A former forensic scientist with the police department said both drugs and text messaging would have made it hard for the defendant to maintain his speed, drive in his line, and react to different hazards.

However, defense attorney Scott Well has been continuously saying that his client had a seizure during the accident and had no control over his vehicle.

Wood pleaded not guilty to one felony count of driving under the influence and causing bodily injury and another felony count of vehicular manslaughter with gross negligence while intoxicated. He will be given a maximum sentence of 10 years in state jail if found guilty.

Complicated legal processes like this one may be easily avoided if only drivers would abide all traffic rules. Following these rules will help in saving lives and avoiding injuries.

Thursday, October 15, 2009

[Blog Action Day] Physical Injury Caused by the Adverse Effects of Climate Change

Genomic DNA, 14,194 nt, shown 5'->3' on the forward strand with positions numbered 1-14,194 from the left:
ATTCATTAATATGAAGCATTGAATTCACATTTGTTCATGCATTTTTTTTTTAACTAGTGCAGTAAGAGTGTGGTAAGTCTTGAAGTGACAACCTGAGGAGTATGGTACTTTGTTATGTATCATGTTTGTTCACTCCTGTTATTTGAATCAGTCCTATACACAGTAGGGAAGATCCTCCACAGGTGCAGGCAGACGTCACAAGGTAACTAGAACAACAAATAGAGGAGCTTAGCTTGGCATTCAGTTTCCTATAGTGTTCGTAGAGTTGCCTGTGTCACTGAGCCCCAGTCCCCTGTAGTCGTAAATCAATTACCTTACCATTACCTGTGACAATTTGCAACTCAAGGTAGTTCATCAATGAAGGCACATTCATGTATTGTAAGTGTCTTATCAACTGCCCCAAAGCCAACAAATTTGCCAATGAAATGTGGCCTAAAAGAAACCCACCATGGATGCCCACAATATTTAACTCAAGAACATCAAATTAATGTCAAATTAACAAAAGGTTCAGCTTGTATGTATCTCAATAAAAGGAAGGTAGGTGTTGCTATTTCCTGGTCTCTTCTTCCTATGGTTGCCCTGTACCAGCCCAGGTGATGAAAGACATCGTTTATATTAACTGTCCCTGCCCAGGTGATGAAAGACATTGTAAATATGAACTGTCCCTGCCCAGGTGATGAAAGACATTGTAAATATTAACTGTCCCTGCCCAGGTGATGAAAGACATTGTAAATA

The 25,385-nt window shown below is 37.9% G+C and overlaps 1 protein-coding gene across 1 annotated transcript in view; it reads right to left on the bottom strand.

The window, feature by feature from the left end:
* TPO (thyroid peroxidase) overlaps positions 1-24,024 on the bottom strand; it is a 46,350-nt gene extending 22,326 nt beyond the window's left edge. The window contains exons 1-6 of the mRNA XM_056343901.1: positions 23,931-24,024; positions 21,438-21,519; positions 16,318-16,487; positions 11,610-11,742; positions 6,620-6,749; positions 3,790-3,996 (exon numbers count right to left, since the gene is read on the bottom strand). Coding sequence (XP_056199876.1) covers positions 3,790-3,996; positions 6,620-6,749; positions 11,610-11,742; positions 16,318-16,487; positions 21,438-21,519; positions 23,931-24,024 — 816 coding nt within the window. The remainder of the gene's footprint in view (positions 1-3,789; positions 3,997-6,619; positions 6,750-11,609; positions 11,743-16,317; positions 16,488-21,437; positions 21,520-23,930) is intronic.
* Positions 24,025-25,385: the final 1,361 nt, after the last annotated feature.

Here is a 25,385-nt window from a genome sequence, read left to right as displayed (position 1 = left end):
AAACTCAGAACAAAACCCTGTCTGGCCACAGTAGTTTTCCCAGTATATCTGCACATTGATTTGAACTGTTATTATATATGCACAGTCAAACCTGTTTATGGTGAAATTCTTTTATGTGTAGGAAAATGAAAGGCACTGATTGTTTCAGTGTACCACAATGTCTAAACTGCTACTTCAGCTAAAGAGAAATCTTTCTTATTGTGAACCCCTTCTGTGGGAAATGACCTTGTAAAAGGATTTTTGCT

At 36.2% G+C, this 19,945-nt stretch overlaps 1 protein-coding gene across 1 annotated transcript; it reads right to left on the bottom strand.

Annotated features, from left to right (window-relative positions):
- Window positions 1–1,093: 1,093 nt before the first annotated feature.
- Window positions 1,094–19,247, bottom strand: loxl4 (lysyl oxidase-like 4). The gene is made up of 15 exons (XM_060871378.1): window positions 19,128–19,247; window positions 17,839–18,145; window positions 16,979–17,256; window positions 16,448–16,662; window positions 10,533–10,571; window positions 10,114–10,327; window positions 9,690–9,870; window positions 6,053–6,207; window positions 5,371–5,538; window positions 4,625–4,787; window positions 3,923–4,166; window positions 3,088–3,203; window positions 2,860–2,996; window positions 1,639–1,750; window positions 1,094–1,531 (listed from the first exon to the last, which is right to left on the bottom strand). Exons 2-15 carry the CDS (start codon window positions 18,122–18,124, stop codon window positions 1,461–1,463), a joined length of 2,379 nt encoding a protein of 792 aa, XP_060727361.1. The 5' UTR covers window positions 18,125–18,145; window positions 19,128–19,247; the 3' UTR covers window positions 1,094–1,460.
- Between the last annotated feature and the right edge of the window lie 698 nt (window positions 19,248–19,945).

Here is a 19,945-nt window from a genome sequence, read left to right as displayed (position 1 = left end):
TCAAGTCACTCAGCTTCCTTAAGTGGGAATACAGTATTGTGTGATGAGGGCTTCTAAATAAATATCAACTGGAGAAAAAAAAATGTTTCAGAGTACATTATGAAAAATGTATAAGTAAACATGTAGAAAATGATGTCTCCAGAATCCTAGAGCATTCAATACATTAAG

Climate change is a topic that is widely talked about because its effects can be felt by everyone. Natural disasters like earthquakes and typhoons are attributed as some of its known effects that already destroyed properties and taken the lives of people.

A 7.9 magnitude earthquake in Indonesia killed hundreds of people and damaged properties. According to United Nations Office for the Coordination of Humanitarian Affairs (OCHA) New York, with additional data from OCHA Indonesia, 809 deaths were already confirmed by the National Disaster Management Agency (BNPB).

The earthquake that happened in West Sumatra in September 30, 2009 also caused severe damage to over 133, 739 houses.